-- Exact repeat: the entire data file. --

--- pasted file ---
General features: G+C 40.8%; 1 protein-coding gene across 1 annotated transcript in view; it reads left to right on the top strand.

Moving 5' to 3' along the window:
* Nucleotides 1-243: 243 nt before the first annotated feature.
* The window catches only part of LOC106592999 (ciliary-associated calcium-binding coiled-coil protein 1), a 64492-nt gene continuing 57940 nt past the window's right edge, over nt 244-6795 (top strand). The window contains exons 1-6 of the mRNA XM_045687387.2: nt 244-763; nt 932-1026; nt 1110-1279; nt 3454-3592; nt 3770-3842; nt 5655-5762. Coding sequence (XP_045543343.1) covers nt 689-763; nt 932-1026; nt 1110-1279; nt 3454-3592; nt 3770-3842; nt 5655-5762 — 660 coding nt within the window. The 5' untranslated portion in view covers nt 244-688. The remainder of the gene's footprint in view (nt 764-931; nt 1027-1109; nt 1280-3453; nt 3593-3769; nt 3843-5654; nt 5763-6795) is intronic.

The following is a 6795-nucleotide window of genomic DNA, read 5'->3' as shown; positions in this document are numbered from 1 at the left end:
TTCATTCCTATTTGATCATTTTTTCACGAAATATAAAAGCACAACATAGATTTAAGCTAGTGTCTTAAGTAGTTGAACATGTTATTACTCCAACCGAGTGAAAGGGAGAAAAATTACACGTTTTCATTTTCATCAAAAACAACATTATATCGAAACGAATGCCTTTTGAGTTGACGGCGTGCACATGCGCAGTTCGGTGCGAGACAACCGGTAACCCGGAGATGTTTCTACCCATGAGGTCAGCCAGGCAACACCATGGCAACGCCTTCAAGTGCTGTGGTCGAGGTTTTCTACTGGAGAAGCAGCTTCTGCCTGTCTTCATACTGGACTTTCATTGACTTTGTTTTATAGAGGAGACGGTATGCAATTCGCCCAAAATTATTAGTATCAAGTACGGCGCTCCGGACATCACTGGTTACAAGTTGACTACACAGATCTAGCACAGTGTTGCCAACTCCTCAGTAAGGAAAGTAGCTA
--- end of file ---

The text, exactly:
General features: G+C 40.8%; 1 protein-coding gene across 1 annotated transcript in view; it reads left to right on the top strand.

Moving 5' to 3' along the window:
* Nucleotides 1-243: 243 nt before the first annotated feature.
* The window catches only part of LOC106592999 (ciliary-associated calcium-binding coiled-coil protein 1), a 64492-nt gene continuing 57940 nt past the window's right edge, over nt 244-6795 (top strand). The window contains exons 1-6 of the mRNA XM_045687387.2: nt 244-763; nt 932-1026; nt 1110-1279; nt 3454-3592; nt 3770-3842; nt 5655-5762. Coding sequence (XP_045543343.1) covers nt 689-763; nt 932-1026; nt 1110-1279; nt 3454-3592; nt 3770-3842; nt 5655-5762 — 660 coding nt within the window. The 5' untranslated portion in view covers nt 244-688. The remainder of the gene's footprint in view (nt 764-931; nt 1027-1109; nt 1280-3453; nt 3593-3769; nt 3843-5654; nt 5763-6795) is intronic.

The following is a 6795-nucleotide window of genomic DNA, read 5'->3' as shown; positions in this document are numbered from 1 at the left end:
TTCATTCCTATTTGATCATTTTTTCACGAAATATAAAAGCACAACATAGATTTAAGCTAGTGTCTTAAGTAGTTGAACATGTTATTACTCCAACCGAGTGAAAGGGAGAAAAATTACACGTTTTCATTTTCATCAAAAACAACATTATATCGAAACGAATGCCTTTTGAGTTGACGGCGTGCACATGCGCAGTTCGGTGCGAGACAACCGGTAACCCGGAGATGTTTCTACCCATGAGGTCAGCCAGGCAACACCATGGCAACGCCTTCAAGTGCTGTGGTCGAGGTTTTCTACTGGAGAAGCAGCTTCTGCCTGTCTTCATACTGGACTTTCATTGACTTTGTTTTATAGAGGAGACGGTATGCAATTCGCCCAAAATTATTAGTATCAAGTACGGCGCTCCGGACATCACTGGTTACAAGTTGACTACACAGATCTAGCACAGTGTTGCCAACTCCTCAGTAAGGAAAGTAGCTA